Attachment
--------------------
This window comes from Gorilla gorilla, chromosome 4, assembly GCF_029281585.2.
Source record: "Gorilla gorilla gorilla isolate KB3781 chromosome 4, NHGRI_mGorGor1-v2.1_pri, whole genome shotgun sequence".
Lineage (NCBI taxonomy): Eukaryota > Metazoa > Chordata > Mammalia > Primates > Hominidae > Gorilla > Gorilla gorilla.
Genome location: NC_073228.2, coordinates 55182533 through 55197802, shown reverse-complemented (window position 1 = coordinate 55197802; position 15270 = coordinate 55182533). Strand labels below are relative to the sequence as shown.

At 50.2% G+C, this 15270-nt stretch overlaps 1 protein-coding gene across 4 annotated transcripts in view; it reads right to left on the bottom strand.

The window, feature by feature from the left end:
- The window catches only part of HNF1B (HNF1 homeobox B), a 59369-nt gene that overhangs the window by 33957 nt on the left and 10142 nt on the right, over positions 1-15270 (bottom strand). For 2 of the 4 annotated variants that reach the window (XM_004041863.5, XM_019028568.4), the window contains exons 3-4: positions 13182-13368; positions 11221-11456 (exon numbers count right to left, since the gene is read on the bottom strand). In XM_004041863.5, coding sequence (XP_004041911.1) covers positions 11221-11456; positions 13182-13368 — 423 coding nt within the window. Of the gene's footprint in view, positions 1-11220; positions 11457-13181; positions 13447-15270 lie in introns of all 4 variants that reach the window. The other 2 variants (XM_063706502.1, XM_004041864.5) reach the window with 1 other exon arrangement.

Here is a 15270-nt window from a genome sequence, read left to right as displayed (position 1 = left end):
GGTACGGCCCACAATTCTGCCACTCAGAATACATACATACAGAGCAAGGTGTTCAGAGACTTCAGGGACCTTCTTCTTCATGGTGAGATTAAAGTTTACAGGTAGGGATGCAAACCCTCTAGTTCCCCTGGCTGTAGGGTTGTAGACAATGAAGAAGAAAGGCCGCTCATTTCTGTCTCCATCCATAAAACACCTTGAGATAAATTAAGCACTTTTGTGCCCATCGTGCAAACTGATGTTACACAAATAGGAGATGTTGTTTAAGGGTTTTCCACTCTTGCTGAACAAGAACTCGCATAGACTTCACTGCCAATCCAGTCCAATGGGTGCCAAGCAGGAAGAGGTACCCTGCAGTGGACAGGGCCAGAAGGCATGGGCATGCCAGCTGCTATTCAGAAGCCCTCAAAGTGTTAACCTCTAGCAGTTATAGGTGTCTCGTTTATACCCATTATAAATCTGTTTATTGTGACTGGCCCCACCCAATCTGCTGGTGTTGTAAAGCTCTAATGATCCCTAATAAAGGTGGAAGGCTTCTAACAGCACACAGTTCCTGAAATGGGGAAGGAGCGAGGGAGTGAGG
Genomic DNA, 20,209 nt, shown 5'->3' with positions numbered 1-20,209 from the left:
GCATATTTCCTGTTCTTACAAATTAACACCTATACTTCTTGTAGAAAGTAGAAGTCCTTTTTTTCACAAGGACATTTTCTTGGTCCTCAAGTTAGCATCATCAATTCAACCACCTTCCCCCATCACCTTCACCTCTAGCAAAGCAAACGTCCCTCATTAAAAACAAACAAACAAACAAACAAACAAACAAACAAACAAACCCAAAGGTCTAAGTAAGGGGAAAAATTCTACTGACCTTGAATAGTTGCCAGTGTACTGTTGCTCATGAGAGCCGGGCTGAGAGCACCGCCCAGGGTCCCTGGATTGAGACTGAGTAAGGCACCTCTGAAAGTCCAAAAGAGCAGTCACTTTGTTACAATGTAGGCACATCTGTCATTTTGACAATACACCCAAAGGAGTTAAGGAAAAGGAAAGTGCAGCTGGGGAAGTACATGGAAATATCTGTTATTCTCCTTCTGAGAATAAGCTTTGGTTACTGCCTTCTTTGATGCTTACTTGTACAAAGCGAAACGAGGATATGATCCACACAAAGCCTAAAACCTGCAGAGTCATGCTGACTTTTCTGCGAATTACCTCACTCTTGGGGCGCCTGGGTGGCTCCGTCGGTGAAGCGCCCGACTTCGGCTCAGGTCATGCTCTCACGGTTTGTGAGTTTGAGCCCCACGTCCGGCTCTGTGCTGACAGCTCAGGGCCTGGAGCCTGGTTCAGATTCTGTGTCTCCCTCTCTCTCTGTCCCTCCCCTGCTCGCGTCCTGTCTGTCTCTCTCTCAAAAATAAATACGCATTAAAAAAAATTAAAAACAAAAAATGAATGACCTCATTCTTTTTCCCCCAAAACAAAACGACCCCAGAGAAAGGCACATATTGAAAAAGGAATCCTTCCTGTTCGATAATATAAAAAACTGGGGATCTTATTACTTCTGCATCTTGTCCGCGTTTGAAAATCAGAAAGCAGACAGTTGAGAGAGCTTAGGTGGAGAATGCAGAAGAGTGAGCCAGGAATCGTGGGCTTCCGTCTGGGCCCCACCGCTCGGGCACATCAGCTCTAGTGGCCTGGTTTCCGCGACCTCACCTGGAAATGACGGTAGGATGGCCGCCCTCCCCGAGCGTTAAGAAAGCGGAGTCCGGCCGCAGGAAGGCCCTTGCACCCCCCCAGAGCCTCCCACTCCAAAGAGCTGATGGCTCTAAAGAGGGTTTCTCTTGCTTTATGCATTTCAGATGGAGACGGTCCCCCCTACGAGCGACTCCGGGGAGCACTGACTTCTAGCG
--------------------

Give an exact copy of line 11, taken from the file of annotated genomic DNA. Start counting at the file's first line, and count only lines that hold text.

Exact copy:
GCATATTTCCTGTTCTTACAAATTAACACCTATACTTCTTGTAGAAAGTAGAAGTCCTTTTTTTCACAAGGACATTTTCTTGGTCCTCAAGTTAGCATCATCAATTCAACCACCTTCCCCCATCACCTTCACCTCTAGCAAAGCAAACGTCCCTCATTAAAAACAAACAAACAAACAAACAAACAAACAAACAAACAAACCCAAAGGTCTAAGTAAGGGGAAAAATTCTACTGACCTTGAATAGTTGCCAGTGTACTGTTGCTCATGAGAGCCGGGCTGAGAGCACCGCCCAGGGTCCCTGGATTGAGACTGAGTAAGGCACCTCTGAAAGTCCAAAAGAGCAGTCACTTTGTTACAATGTAGGCACATCTGTCATTTTGACAATACACCCAAAGGAGTTAAGGAAAAGGAAAGTGCAGCTGGGGAAGTACATGGAAATATCTGTTATTCTCCTTCTGAGAATAAGCTTTGGTTACTGCCTTCTTTGATGCTTACTTGTACAAAGCGAAACGAGGATATGATCCACACAAAGCCTAAAACCTGCAGAGTCATGCTGACTTTTCTGCGAATTACCTCACTCTTGGGGCGCCTGGGTGGCTCCGTCGGTGAAGCGCCCGACTTCGGCTCAGGTCATGCTCTCACGGTTTGTGAGTTTGAGCCCCACGTCCGGCTCTGTGCTGACAGCTCAGGGCCTGGAGCCTGGTTCAGATTCTGTGTCTCCCTCTCTCTCTGTCCCTCCCCTGCTCGCGTCCTGTCTGTCTCTCTCTCAAAAATAAATACGCATTAAAAAAAATTAAAAACAAAAAATGAATGACCTCATTCTTTTTCCCCCAAAACAAAACGACCCCAGAGAAAGGCACATATTGAAAAAGGAATCCTTCCTGTTCGATAATATAAAAAACTGGGGATCTTATTACTTCTGCATCTTGTCCGCGTTTGAAAATCAGAAAGCAGACAGTTGAGAGAGCTTAGGTGGAGAATGCAGAAGAGTGAGCCAGGAATCGTGGGCTTCCGTCTGGGCCCCACCGCTCGGGCACATCAGCTCTAGTGGCCTGGTTTCCGCGACCTCACCTGGAAATGACGGTAGGATGGCCGCCCTCCCCGAGCGTTAAGAAAGCGGAGTCCGGCCGCAGGAAGGCCCTTGCACCCCCCCAGAGCCTCCCACTCCAAAGAGCTGATGGCTCTAAAGAGGGTTTCTCTTGCTTTATGCATTTCAGATGGAGACGGTCCCCCCTACGAGCGACTCCGGGGAGCACTGACTTCTAGCG